Landry Jones left Oklahoma as a four year starter who held team records in passing yards (16,646) and touchdowns (123) as well as the Big 12's all-time passing leader.
SB Nation's Sooner affiliate put together a full breakdown of Landry Jones' college performance, but let's look at how he projects as a pro.
One of the biggest criticisms of Jones is that even after being a four-year starter at a major college program, he never became a QB, and stayed an inconsistent "thrower." There are legitimate questions to ask about whether more time on the Steelers' bench will allow him to reach his potential as a QB and leader on the field.
One thing that cannot be doubted about Jones is his arm strength. When he is on, he is an accurate passer who can make any professional throw, but much like many of the other QB's in this draft, he has never been able to harness his natural skills and become a legitimate NFL player.
Currently, Jones is a pocket passer who struggles when put under center. He has good footwork to evade the pass rush (a necessity in a Steeler QB), and he was a durable player at Oklahoma with good size - 6'4", 225 pounds - with the ability to add more strength to his large frame.
Jones' weaknesses, however, are as big as his arm strength. He never developed into a consistent player mostly because of his inability to progress through his reads and find the open receiver. He often forced throws, knowing that he had the chance to beat coverage with arm strength and accuracy, even if his target wasn't open. In the college ranks, this can work, in the NFL you'll lose more times than you win with that strategy.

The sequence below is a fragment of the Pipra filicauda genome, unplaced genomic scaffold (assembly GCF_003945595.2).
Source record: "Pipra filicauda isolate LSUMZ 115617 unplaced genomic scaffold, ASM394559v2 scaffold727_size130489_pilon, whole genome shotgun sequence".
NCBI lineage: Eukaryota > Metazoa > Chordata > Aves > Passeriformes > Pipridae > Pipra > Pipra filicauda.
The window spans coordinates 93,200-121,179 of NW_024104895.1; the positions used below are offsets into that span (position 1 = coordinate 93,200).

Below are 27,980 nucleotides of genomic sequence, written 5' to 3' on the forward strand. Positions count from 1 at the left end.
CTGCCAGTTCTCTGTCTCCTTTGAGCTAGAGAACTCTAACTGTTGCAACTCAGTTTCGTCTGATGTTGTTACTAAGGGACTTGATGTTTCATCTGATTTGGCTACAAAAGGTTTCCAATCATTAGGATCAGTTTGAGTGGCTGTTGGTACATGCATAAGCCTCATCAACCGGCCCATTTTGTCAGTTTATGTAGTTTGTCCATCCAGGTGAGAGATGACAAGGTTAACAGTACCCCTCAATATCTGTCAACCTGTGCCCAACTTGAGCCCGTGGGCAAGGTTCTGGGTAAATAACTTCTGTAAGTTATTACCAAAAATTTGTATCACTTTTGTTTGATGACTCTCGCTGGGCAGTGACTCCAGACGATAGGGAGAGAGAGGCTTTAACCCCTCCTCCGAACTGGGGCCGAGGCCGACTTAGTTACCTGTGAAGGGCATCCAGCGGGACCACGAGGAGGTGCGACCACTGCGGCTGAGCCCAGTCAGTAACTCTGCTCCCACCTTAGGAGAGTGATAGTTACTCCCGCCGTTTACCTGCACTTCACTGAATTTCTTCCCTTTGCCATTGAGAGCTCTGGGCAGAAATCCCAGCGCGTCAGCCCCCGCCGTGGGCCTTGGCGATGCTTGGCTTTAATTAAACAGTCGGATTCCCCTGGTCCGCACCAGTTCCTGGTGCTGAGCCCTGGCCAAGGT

In spite of having good mobility in the pocket, Jones is a fairly immobile QB. He keeps his feet active and can step up on the rush, but he was unable to evade college pass rushers and will have problems beating pass rushers with NFL speed.
Overall, Jones will have time to sit on the bench and learn behind two veterans, Ben Roethlisberger and Bruce Gradkowski. There will be no expectations for Jones to start or even be a primary backup right away, and he will have time to learn the speed of the NFL and work on his progressions.
Landry Jones might not be the future of the Steelers, and he might not develop into an asset the Steelers can trade in the future (something that has been en vogue lately when teams invest in mid-round talent at QB), but given time to reach his potential, he can replace Bruce Gradkowski as Ben Roethlisberger's primary backup in 2-3 years and bring a young player to the quarterback position in Pittsburgh, something that has been missing since Dennis Dixon flamed out.